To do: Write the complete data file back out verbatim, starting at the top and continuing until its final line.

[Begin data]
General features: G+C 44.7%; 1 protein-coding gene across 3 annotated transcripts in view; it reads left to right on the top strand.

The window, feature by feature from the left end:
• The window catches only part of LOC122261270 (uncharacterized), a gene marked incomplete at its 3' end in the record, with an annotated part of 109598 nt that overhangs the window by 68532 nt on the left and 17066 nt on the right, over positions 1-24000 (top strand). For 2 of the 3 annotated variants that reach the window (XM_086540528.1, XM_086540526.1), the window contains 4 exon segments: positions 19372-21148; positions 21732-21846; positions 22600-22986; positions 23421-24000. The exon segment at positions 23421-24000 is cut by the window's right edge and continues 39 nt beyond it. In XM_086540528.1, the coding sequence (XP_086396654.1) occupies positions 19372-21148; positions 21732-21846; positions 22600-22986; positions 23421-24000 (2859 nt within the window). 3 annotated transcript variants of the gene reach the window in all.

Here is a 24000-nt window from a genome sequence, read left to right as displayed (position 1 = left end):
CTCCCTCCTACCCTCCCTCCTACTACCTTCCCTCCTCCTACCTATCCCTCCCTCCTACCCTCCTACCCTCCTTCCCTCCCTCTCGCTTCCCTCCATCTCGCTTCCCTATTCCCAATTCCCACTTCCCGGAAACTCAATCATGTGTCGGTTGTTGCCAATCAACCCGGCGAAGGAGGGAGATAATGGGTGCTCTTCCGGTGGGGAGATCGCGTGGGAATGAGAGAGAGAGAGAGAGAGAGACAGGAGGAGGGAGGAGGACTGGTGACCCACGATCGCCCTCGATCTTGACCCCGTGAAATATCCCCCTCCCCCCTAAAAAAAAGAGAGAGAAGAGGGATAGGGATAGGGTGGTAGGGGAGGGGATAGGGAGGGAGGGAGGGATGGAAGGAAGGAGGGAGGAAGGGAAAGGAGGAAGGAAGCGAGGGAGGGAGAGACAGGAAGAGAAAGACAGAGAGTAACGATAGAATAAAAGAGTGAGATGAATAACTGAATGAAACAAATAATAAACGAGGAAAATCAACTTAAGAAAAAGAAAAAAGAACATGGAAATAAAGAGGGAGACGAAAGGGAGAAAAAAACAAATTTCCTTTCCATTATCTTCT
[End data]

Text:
General features: G+C 44.7%; 1 protein-coding gene across 3 annotated transcripts in view; it reads left to right on the top strand.

The window, feature by feature from the left end:
• The window catches only part of LOC122261270 (uncharacterized), a gene marked incomplete at its 3' end in the record, with an annotated part of 109598 nt that overhangs the window by 68532 nt on the left and 17066 nt on the right, over positions 1-24000 (top strand). For 2 of the 3 annotated variants that reach the window (XM_086540528.1, XM_086540526.1), the window contains 4 exon segments: positions 19372-21148; positions 21732-21846; positions 22600-22986; positions 23421-24000. The exon segment at positions 23421-24000 is cut by the window's right edge and continues 39 nt beyond it. In XM_086540528.1, the coding sequence (XP_086396654.1) occupies positions 19372-21148; positions 21732-21846; positions 22600-22986; positions 23421-24000 (2859 nt within the window). 3 annotated transcript variants of the gene reach the window in all.

Here is a 24000-nt window from a genome sequence, read left to right as displayed (position 1 = left end):
CTCCCTCCTACCCTCCCTCCTACTACCTTCCCTCCTCCTACCTATCCCTCCCTCCTACCCTCCTACCCTCCTTCCCTCCCTCTCGCTTCCCTCCATCTCGCTTCCCTATTCCCAATTCCCACTTCCCGGAAACTCAATCATGTGTCGGTTGTTGCCAATCAACCCGGCGAAGGAGGGAGATAATGGGTGCTCTTCCGGTGGGGAGATCGCGTGGGAATGAGAGAGAGAGAGAGAGAGAGACAGGAGGAGGGAGGAGGACTGGTGACCCACGATCGCCCTCGATCTTGACCCCGTGAAATATCCCCCTCCCCCCTAAAAAAAAGAGAGAGAAGAGGGATAGGGATAGGGTGGTAGGGGAGGGGATAGGGAGGGAGGGAGGGATGGAAGGAAGGAGGGAGGAAGGGAAAGGAGGAAGGAAGCGAGGGAGGGAGAGACAGGAAGAGAAAGACAGAGAGTAACGATAGAATAAAAGAGTGAGATGAATAACTGAATGAAACAAATAATAAACGAGGAAAATCAACTTAAGAAAAAGAAAAAAGAACATGGAAATAAAGAGGGAGACGAAAGGGAGAAAAAAACAAATTTCCTTTCCATTATCTTCT